Laser induced graphene coatings with antimicrobial properties have been developed that protect feedspacers in membrane filtration modules from microbial fouling. Because the coating material is electrically conductive, electrical currents can be applied to enhance the antifouling efficiency.
Laser-induced graphene (LIG) is a conductive carbon material that can be generated on surfaces of many types of polymers using a common laser. The process is low cost because it consumes only a minimum amount of electrical energy and is very environmentally friendly compared to other methods to generate graphene nanomaterials as it works without solvents or acids and does not produce waste. Moreover it is very sustainable since recycled polymers can be used.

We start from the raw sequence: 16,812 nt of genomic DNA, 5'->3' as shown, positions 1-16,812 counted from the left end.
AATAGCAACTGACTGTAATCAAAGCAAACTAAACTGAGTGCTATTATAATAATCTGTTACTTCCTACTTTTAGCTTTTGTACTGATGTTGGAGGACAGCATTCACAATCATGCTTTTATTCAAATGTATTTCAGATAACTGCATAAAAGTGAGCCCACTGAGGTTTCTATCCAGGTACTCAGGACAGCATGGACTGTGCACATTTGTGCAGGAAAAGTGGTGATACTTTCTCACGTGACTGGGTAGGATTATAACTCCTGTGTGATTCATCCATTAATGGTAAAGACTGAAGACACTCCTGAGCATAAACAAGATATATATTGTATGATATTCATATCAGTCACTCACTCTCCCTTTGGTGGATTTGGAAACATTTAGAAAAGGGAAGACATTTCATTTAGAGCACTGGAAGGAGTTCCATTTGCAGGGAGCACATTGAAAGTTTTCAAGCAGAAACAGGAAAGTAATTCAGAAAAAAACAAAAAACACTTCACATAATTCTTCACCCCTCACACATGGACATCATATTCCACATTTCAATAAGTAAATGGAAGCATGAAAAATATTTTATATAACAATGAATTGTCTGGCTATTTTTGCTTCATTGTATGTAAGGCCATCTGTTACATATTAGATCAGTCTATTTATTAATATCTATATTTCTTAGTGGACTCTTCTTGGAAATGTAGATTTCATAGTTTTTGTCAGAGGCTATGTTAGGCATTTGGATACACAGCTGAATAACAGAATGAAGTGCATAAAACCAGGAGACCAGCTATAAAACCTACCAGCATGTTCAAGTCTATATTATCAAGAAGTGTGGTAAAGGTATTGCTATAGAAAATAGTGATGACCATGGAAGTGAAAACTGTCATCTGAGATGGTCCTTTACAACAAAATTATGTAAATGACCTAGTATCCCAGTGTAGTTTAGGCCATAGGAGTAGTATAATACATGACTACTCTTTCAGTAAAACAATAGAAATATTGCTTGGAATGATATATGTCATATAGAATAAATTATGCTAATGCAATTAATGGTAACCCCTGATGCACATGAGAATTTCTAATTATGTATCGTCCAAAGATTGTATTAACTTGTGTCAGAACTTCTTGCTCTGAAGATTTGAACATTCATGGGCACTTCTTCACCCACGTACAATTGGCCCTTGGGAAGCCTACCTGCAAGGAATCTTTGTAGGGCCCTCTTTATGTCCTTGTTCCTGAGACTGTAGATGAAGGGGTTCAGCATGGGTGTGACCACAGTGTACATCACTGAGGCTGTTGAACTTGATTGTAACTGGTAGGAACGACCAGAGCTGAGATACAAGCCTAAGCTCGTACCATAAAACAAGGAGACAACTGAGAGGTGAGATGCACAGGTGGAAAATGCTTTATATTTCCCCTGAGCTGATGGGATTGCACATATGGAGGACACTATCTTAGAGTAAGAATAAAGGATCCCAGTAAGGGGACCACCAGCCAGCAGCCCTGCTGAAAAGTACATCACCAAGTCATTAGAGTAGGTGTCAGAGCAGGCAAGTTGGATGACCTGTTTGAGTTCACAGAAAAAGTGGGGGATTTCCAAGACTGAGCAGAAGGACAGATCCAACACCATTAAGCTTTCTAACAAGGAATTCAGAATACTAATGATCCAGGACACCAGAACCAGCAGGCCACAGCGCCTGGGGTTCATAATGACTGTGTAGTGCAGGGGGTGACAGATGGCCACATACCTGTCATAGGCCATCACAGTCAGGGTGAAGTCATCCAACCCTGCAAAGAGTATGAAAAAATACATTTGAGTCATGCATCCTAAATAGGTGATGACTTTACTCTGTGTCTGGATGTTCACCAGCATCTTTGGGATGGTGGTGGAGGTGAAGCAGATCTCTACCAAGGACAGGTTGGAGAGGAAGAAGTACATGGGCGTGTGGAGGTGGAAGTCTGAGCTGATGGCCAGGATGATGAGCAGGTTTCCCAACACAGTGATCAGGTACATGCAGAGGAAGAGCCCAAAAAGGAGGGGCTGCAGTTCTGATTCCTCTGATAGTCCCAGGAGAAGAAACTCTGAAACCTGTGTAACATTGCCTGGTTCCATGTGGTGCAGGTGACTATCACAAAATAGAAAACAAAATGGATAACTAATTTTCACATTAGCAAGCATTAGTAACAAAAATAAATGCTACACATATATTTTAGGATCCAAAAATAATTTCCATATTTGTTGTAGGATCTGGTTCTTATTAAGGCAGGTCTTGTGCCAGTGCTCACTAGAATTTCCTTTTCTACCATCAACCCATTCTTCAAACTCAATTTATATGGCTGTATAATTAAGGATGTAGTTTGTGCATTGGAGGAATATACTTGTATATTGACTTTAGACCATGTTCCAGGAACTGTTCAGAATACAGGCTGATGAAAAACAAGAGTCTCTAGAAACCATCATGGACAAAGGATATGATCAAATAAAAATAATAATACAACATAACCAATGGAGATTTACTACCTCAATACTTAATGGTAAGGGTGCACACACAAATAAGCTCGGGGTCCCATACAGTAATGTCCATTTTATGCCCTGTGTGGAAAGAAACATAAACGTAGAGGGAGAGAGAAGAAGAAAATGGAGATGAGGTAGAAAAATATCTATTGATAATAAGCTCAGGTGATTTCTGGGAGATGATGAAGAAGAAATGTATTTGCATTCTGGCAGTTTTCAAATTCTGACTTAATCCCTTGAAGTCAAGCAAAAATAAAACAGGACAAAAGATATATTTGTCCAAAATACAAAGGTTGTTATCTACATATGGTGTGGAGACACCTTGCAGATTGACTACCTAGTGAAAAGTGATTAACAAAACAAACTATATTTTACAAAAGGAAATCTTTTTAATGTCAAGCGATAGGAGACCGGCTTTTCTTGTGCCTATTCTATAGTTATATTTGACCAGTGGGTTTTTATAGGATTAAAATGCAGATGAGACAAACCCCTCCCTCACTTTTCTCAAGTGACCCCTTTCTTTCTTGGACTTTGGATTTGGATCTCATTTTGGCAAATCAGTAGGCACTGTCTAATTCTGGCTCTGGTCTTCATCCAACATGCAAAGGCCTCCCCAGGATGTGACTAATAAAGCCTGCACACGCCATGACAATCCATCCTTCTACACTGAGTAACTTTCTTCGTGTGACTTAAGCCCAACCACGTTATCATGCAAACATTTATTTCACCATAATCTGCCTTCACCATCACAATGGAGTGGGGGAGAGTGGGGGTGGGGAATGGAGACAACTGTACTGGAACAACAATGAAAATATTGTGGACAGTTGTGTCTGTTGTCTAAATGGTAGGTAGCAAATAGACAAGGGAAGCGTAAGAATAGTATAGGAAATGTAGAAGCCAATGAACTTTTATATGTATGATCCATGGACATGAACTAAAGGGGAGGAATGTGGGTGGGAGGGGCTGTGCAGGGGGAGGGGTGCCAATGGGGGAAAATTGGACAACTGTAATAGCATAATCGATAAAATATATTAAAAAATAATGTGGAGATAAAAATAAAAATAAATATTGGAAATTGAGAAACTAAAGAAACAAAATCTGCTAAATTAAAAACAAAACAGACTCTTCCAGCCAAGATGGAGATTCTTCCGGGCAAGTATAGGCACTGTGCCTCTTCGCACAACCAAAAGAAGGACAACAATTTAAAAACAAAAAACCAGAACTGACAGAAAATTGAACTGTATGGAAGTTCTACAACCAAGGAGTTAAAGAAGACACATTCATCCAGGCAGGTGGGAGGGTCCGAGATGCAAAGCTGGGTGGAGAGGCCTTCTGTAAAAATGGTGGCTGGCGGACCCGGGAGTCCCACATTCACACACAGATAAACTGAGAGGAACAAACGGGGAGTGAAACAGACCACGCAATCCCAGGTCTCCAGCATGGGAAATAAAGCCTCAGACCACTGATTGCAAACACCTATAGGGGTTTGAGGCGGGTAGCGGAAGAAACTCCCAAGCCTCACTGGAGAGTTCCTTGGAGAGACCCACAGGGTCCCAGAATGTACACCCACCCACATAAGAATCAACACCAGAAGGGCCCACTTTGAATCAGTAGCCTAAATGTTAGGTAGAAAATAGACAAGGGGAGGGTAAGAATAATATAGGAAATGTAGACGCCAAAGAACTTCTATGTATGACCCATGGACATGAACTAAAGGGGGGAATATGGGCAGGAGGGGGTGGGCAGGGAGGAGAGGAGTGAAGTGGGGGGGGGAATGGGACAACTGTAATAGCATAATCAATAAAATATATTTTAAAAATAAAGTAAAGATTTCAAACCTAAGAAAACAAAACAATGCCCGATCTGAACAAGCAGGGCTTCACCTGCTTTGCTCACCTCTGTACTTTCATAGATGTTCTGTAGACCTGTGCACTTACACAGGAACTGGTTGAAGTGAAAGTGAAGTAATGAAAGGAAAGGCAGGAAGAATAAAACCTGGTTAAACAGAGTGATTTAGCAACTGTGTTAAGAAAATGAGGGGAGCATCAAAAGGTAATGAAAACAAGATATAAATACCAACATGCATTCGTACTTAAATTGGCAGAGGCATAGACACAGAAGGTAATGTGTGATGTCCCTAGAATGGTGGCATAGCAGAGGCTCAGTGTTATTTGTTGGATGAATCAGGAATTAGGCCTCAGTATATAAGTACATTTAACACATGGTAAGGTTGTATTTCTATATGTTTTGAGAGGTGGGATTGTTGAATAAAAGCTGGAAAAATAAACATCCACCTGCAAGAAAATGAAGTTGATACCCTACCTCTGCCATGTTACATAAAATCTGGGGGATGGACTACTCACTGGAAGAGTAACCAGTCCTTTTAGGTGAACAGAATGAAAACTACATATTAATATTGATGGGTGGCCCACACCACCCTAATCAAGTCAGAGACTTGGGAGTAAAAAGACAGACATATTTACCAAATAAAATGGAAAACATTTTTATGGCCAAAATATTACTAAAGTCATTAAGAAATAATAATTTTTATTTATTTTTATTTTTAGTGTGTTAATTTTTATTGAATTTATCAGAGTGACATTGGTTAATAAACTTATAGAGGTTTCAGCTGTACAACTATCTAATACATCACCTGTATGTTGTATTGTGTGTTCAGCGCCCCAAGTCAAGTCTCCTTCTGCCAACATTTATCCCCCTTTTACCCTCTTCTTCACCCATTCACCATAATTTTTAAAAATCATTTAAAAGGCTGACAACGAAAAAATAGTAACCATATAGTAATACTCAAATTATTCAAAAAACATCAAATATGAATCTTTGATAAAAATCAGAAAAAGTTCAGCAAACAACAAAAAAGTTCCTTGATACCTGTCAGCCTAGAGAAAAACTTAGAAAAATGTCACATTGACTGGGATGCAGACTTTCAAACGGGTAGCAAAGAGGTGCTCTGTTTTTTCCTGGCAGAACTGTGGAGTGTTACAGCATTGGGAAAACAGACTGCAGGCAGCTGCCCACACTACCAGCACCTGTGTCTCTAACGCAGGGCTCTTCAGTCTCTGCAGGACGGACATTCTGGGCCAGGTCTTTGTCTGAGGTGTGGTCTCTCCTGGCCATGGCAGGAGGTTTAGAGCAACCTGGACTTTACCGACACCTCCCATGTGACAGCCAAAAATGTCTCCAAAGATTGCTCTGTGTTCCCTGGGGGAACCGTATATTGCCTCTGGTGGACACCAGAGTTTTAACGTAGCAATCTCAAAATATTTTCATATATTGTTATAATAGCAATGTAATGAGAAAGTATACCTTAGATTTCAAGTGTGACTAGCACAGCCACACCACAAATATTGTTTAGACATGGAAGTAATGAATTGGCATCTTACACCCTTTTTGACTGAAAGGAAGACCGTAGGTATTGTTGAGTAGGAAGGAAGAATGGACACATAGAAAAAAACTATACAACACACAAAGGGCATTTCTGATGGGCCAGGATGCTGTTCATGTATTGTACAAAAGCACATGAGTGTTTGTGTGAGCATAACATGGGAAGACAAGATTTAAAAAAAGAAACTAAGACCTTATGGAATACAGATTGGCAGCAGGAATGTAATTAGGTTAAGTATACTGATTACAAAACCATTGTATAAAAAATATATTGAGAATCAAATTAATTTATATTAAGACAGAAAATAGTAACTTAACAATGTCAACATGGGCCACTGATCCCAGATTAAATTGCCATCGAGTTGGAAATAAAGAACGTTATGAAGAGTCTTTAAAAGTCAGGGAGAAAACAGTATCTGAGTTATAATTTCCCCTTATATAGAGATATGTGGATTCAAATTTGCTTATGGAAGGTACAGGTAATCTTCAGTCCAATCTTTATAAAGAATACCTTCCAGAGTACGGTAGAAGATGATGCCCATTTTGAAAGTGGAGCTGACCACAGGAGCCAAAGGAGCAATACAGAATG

This LIG material was incorporated into a coating paste/paint, which can be commercialized. To demonstrate the applicability of the coating material, a polymer mesh that is commonly used as a spacer component in a membrane filtration module was coated with the laser-induced graphene coating. This LIG spacer was incorporated into a membrane filtration module and showed reduced microbial growth on both the spacer and the adjacent membrane. The innovative nature of this product includes the creation of an electrically conductive spacer, whose electrification further enhances the antibacterial and antifouling effect. This technology might be used in water filtration or purification technologies to reduce the risk of plant contamination and ensure the production of (drinking) water with low microbial load.